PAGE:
The fifth season of Netflix's F1 Drive to Survive is all set to air. When the series premiered five years ago, audiences didn't know what to expect. The pilot season, however, left a strong impression. Usually, behind-the-scenes footage is not covered in the races, and supplementary storylines of drivers don't get much airtime. The series has changed all that.
One of the more unforeseen benefits of the series was that it introduced the sport to a new demographic of fans. As a result of the docuseries, F1 now has a chunk of fans from the United States. This was a market that was left entirely untapped earlier.
Such has been the impact that this F1 season, we will have as many as three races in the US, a number that was hard to conceive in the past. The fifth edition of Drive to Survive could prove to be its 'make-or-break' year.
Fake narratives are a major issue
While everyone has shown a level of admiration and acceptance for the series, the fake narratives have ticked off a lot of hardcore F1 fans. So much so that fans are now enraged and many have stayed away from the series altogether.
Let's be clear: Drive to Survive's objective is not to create hatred within the sport. It is to keep the viewer engaged. In doing so, the series has often been found guilty of trying to create drama out of things that do not exist whatsoever.
While these fake narratives will keep new fans with little to no knowledge about the sport engaged, it enrages hardcore F1 fans who have been watching the sport for a long time. Fans also gave stern feedback last season regarding the fake narratives, as a fake rivalry between Lando Norris and Daniel Ricciardo was concocted out of thin air.
The feedback was so severe that even F1 head Stefano Domenicali commented on the 'authenticity' of the Drive to Survive product. In the fifth season since its inception, the documentary might need to keep creative freedom in check and not create unnecessary fake narratives.
The reigning F1 champion returns to Drive to Survive
One consequence of Drive to Survive's fake narratives was Max Verstappen deciding not to be a part of the series anymore. In the last few editions, while other drivers have sat down for interviews with the DTS team, the Dutchman has not.
Even in the fourth season, Verstappen was one of the F1 drivers who was vocal about the misrepresentation of the drivers. He specifically talked about how Lando Norris was painted as a bad guy in the series, while in real life, he's nothing like that.
Max Verstappen will be a part of the series this season. He has cleared the air with the docuseries and will feature in it this time. There is, however, a catch: Verstappen is one of the few F1 drivers with a very low tolerance for incompetence. If he once again feels that the 'fake narrative' saga has continued this season, he will speak out about it.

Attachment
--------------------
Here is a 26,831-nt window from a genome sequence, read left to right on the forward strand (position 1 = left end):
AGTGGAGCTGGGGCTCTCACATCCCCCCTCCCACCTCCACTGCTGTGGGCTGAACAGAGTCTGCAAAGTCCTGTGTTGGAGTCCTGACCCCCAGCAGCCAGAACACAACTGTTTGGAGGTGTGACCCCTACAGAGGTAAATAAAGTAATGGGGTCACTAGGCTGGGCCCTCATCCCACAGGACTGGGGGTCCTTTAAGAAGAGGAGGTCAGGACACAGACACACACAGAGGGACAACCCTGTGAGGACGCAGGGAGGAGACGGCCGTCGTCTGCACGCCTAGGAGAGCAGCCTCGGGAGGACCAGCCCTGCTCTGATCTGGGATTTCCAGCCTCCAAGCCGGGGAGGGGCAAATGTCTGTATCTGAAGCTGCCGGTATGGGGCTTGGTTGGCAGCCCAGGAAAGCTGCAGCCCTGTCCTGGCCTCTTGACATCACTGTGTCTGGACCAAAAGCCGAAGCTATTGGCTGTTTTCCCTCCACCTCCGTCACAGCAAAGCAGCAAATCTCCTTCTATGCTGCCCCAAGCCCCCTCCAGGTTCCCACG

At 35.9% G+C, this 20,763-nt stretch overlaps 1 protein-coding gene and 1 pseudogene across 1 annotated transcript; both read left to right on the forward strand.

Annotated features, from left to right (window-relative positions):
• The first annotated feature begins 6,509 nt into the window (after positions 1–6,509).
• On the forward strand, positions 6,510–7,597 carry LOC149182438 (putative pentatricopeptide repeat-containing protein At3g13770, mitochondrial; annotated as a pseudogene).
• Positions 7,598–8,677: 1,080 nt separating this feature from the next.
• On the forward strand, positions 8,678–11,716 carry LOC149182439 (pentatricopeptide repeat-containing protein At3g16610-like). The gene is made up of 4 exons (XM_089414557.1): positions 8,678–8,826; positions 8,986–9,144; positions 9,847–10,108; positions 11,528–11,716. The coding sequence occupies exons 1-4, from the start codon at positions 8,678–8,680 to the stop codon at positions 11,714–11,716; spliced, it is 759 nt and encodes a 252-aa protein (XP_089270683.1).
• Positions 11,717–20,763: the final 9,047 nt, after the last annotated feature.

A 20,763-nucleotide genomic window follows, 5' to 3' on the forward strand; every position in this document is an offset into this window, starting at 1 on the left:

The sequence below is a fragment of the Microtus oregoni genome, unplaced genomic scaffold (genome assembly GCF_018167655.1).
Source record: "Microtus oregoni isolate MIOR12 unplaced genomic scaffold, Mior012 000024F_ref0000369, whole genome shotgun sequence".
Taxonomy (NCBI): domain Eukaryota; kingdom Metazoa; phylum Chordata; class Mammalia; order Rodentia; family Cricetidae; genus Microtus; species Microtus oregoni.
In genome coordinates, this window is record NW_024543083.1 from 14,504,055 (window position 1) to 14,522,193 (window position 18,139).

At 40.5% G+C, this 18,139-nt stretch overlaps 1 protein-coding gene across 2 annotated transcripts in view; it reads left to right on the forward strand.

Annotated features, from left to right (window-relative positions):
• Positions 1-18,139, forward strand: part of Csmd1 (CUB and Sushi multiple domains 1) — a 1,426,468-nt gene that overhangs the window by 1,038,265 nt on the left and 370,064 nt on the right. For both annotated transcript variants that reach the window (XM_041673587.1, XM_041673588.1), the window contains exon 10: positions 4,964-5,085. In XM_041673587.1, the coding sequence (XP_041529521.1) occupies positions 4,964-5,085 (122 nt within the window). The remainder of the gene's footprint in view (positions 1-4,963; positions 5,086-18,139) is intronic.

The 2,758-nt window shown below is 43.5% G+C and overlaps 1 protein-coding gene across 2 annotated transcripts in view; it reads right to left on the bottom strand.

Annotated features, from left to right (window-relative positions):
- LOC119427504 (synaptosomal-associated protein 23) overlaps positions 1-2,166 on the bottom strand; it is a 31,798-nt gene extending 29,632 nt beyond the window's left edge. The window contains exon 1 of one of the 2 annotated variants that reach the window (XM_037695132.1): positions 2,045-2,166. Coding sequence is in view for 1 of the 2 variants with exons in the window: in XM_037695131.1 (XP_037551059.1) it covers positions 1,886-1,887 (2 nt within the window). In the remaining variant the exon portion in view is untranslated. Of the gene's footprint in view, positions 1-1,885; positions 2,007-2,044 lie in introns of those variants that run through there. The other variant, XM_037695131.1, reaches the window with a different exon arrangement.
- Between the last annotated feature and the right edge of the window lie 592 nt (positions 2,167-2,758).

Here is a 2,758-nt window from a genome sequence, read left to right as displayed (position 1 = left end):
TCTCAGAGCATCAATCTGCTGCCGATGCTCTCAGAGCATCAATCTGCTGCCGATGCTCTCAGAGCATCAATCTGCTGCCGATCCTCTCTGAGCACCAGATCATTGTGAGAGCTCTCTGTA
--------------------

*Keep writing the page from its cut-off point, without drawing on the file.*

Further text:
He will not keep quiet and will make his point very bluntly. Having the reigning F1 Champion call out a series based on Formula 1 is a difficulty that the documentary makers would be desperate to avoid.
This is where it will be exciting to see how the docuseries handles the controversial topics of last season that Verstappen featured in. How will the series depict him declining team orders in Brazil? How will the series cover his boycott of Sky Sports in Mexico? The series makers will be walking a very tightrope in doing so.
The law of diminished returns is coming into play
The introduction of Netflix's Drive to Survive was to bring F1 to homes in geographies that were unaware of the sport. The series has done that and four seasons later, the sport is now in a much better place than it was a few years ago.
The American market has been cracked, there are three US races on the calendar, and there were as many as 400,000 fans that came to the 2022 F1 US GP in Austin.
A chunk of these fans could even be attributed to Netflix's Drive to Survive, exemplifying the series' significant impact. The problem for the series after four years is that it has reached a critical mass in terms of its reach. The number of viewers who watched the series first and followed the sport next is decreasing and will now start getting outweighed by the viewers who have some knowledge of F1.
Consequently, a bigger effort must be made to keep engagement high. More importantly, storylines need to be authentic as well. This is precisely why a marked shift is needed in the series and how its production is approached.
Unless the style is adapted accordingly, Drive to Survive might end up falling flat, and we could ultimately see a drop in viewers and sharp criticism to follow. A more authentic and enticing product is the need of the hour, and with all the behind-the-scenes footage that the series has, it can surely make it happen.